barbastelle


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barbastelle

(ˌbɑːbəˈstɛl)
n
(Animals) an insectivorous forest bat, Barbastella barbastellus, widely distributed across Eurasia, having a wrinkled face and prominent ears: roosts in trees or caves
[French: from Italian barbastello, from Latin vespertilio bat; see pipistrelle]
Collins English Dictionary – Complete and Unabridged, 12th Edition 2014 © HarperCollins Publishers 1991, 1994, 1998, 2000, 2003, 2006, 2007, 2009, 2011, 2014
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Bat populations in the UK saw a significant decline in the 20th century, with some of the country's 18 species - such as the Barbastelle and Greater Horseshoe bat - now exceedingly rare.
However, specific requirements as regards places of shelter and concealment have thus far ensured that the protective measure in question does little or nothing to improve habitat for barbastelle bats.
As well as the beavers, there has been an increased number of bats around the enclosure, including rare species such as barbastelle and greater horseshoe.
One species we have been able to detect more easily is the barbastelle. Rarely recorded in Wales during the 1980s and 1990s, they are now known to be widespread here, although they are still regarded as one of our rarest bats.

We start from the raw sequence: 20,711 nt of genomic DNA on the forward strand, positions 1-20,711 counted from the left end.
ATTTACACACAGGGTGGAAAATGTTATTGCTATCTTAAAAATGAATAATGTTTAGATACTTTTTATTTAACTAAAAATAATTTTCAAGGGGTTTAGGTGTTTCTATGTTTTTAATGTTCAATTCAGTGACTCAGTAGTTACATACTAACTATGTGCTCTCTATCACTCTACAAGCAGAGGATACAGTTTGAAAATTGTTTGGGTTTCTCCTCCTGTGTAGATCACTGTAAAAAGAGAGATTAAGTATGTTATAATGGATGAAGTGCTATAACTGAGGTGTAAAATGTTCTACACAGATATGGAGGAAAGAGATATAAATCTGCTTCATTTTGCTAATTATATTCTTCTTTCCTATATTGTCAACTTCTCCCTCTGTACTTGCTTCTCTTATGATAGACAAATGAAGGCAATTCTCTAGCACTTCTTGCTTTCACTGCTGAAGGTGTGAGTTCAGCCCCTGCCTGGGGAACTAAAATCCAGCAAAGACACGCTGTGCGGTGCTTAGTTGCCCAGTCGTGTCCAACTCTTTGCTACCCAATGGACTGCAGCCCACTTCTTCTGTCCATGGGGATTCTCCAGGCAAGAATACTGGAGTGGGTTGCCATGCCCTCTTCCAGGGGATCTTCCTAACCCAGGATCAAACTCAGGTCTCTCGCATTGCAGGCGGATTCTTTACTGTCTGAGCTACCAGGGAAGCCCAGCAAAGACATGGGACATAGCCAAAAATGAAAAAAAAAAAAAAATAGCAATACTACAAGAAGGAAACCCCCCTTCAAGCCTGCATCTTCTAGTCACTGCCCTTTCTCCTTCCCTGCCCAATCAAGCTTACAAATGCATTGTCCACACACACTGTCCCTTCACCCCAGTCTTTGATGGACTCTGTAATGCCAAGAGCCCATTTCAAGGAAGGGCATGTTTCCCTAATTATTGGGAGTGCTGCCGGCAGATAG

Around the turn of the millennium, I discovered one of the largest colonies of barbastelle bats in the world.
The Warwickshire Barbastelle Project is now on Facebook in a bid to give people a better understanding of the ecology of the bat.
Western barbastelle bats in Europe typically ping out echolocation calls softly enough to locate a moth for dinner before the moth hears the predators coming, says Holger Goerlitz of the University of Bristol in England.
Holger Goerlitz of the University of Bristol in England said that western barbastelle bats in Europe typically ping out their echolocation calls softly enough to locate a moth for dinner before the moth hears them coming.
The barbastelle bat Barbastella barbastellus (Schreber, 1774) is regarded as one of the most endangered bat species in Europe.
The bat was captured by a university researcher looking for another rare British bat, the barbastelle, in the area.
It was found during the project set up to study another rare bat, the barbastelle.